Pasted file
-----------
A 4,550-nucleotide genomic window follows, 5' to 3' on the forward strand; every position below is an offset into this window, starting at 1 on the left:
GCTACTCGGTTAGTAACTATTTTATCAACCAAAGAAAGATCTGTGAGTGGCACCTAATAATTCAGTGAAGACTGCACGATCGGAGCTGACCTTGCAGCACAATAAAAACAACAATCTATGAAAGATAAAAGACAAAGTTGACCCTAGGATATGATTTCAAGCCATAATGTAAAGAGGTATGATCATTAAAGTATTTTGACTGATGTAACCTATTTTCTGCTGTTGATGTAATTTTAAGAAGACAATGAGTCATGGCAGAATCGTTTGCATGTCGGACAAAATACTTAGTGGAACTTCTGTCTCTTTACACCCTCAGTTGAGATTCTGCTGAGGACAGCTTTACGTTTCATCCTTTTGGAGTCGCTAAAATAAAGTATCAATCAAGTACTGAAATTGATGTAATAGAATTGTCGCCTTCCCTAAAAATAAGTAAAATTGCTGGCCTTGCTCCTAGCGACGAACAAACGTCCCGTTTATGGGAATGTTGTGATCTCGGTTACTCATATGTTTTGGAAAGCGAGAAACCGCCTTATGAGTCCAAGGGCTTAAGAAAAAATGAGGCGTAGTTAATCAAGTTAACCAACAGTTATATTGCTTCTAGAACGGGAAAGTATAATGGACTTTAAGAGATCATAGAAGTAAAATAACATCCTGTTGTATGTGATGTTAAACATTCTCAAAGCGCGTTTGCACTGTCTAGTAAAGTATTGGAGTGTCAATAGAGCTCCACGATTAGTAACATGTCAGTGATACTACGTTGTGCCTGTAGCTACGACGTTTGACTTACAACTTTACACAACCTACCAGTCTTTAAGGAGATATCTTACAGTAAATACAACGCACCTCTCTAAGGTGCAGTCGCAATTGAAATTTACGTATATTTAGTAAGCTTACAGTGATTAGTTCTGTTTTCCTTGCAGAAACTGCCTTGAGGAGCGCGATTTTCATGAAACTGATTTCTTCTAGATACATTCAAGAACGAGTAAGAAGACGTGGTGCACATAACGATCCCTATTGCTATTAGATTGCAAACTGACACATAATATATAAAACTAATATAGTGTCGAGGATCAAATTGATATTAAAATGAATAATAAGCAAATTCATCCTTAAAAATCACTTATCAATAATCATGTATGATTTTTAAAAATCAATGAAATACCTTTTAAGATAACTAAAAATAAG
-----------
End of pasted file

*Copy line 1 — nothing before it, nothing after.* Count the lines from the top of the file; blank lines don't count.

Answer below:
A 4,550-nucleotide genomic window follows, 5' to 3' on the forward strand; every position below is an offset into this window, starting at 1 on the left: